The Upper Montgomery Joint Authority last week voted to borrow $25 million to improve its plant, located at 1100 Mensch Dam Road in Pennsburg. Now the authority is seeking approval from the three boroughs it serves – Red Hill, Pennsburg and East Greenville – to extend the its articles of incorporation to 2064, which would allow it to take advantage of bond rates that are at a 40-year low.
The upgrades to the plan, required by the Pennsylvania Department of Environmental Protection (DEP), are not optional, according to Glenn Quinn, executive superintendent of the facility. "This is something we have to do," he said.
The day before the heavy rains at the end of May, the UMJA processed 900,000 gallons of wastewater, according to Quinn. He said that immediately following the storm, which dumped 6 inches of rain of the region, the flow to the plant peaked at 11.5-million gallons per day.
According to Quinn, the authority identified diluted raw sewage overflows at 13 manholes throughout its service area.
The upgrades to the plant would allow for better managament of that flow, eliminate an antiquated holding tank, make legally required upgrades to the facility and facilitate future improvements.
The financial influx would also allow authority officials to modernize the plant, which was built in the 1960s, in preparation for stricter nutrient removal standards, according to Quinn.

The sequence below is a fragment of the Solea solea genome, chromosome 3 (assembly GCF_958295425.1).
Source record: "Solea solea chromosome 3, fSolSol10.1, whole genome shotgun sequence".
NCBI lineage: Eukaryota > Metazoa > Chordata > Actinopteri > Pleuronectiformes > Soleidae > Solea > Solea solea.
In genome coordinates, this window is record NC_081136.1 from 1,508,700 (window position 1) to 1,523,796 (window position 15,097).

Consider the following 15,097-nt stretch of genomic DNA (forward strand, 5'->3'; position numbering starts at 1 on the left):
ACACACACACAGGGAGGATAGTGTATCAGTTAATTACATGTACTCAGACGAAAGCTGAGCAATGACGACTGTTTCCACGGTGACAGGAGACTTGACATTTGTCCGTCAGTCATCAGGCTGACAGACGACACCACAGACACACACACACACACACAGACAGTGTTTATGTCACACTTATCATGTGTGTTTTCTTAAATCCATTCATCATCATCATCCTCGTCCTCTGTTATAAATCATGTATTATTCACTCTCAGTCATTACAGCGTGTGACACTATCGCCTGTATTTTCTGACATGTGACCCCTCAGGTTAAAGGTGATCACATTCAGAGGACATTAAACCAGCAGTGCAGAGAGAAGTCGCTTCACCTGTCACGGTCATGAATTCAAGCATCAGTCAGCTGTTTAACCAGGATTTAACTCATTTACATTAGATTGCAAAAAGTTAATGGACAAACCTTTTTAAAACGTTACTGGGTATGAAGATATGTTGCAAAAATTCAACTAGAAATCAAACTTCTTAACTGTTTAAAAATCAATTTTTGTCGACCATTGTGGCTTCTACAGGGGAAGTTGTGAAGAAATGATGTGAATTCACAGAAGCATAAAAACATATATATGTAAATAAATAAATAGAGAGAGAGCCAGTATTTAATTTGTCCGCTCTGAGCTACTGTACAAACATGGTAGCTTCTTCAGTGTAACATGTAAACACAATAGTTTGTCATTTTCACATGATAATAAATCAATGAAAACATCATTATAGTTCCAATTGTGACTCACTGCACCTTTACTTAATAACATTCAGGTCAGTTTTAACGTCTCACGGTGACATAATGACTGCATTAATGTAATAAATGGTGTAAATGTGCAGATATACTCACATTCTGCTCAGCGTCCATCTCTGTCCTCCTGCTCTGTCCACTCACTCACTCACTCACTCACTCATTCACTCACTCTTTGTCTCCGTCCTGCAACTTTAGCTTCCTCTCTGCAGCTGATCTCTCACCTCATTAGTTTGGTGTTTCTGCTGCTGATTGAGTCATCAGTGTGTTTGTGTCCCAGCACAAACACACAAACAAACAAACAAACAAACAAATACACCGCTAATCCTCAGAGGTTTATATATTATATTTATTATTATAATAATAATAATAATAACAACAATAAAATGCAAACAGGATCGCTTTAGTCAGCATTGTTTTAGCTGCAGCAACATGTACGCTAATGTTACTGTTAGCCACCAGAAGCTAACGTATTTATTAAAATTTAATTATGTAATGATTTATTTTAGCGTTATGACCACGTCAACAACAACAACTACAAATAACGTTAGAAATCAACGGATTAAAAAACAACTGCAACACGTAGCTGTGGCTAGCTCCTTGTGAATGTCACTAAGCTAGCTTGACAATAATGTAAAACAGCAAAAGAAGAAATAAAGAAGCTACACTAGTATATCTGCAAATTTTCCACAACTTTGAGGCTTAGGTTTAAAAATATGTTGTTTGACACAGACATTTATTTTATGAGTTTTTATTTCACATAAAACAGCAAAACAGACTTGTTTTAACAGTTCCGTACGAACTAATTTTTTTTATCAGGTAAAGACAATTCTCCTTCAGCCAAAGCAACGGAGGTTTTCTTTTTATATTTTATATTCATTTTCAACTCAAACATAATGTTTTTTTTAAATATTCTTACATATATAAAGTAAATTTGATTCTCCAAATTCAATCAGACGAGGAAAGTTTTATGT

Quinn said DEP regulations require the plant to replace a tank that currently collects wastewater during high flow periods and treats it with chlorine before it is expelled into the reservoir. "It's an unacceptable situation to have," Quinn said of the tank. "That should have been stopped a long time ago."
He said that improvements to wastewater flow would cost approximately $17 million, and the authority's six-person board of directors, made of two appointees from each municipality, voted to borrow an additional $8 million.
"We're going to plan for the future," Quinn said. "We want to gain the flexibility to treat sewer water equally under wet and dry conditions."
The plant's customers, which total approximately 3,300, would have to absorb that cost, according to Quinn. He said they can expect rate increases around 20 percent 2016 and 2017 to cover the principal, then single-digit hikes in the outgoing years to cover the debt service.
On June 3, Pennsburg's borough council voted to approve the measure with a condition that the other two communities approve.
East Greenville will consider a similar measure at its June 24 public meeting, according to Jim Fry, the borough's code enforcement and zoning officer. Fry said borough officials recently received a presentation on the authority's proposals.
Officials in Red Hill will discuss the issue at their June 11 public meeting, according to council Vice President Doris Decker. She said the item will be on that night's meeting agenda.